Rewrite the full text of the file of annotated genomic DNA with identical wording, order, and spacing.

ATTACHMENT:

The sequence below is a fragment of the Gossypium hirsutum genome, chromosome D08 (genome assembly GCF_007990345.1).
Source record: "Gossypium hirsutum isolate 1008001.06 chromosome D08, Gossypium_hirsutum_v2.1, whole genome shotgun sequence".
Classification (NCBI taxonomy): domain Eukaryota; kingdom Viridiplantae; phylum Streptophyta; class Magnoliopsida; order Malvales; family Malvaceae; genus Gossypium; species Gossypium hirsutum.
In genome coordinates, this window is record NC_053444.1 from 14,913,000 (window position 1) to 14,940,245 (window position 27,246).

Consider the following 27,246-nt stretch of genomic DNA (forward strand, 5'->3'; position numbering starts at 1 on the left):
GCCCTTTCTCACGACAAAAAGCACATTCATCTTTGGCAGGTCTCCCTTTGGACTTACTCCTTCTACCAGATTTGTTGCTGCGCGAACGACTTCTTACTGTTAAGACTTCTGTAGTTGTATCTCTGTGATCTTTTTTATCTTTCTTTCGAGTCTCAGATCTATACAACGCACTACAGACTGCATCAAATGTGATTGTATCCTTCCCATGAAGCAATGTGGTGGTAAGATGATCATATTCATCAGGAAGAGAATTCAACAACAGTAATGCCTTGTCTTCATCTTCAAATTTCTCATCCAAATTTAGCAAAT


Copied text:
The sequence below is a fragment of the Gossypium hirsutum genome, chromosome D08 (genome assembly GCF_007990345.1).
Source record: "Gossypium hirsutum isolate 1008001.06 chromosome D08, Gossypium_hirsutum_v2.1, whole genome shotgun sequence".
Classification (NCBI taxonomy): domain Eukaryota; kingdom Viridiplantae; phylum Streptophyta; class Magnoliopsida; order Malvales; family Malvaceae; genus Gossypium; species Gossypium hirsutum.
In genome coordinates, this window is record NC_053444.1 from 14,913,000 (window position 1) to 14,940,245 (window position 27,246).

Consider the following 27,246-nt stretch of genomic DNA (forward strand, 5'->3'; position numbering starts at 1 on the left):
GCCCTTTCTCACGACAAAAAGCACATTCATCTTTGGCAGGTCTCCCTTTGGACTTACTCCTTCTACCAGATTTGTTGCTGCGCGAACGACTTCTTACTGTTAAGACTTCTGTAGTTGTATCTCTGTGATCTTTTTTATCTTTCTTTCGAGTCTCAGATCTATACAACGCACTACAGACTGCATCAAATGTGATTGTATCCTTCCCATGAAGCAATGTGGTGGTAAGATGATCATATTCATCAGGAAGAGAATTCAACAACAGTAATGCCTTGTCTTCATCTTCAAATTTCTCATCCAAATTTAGCAAAT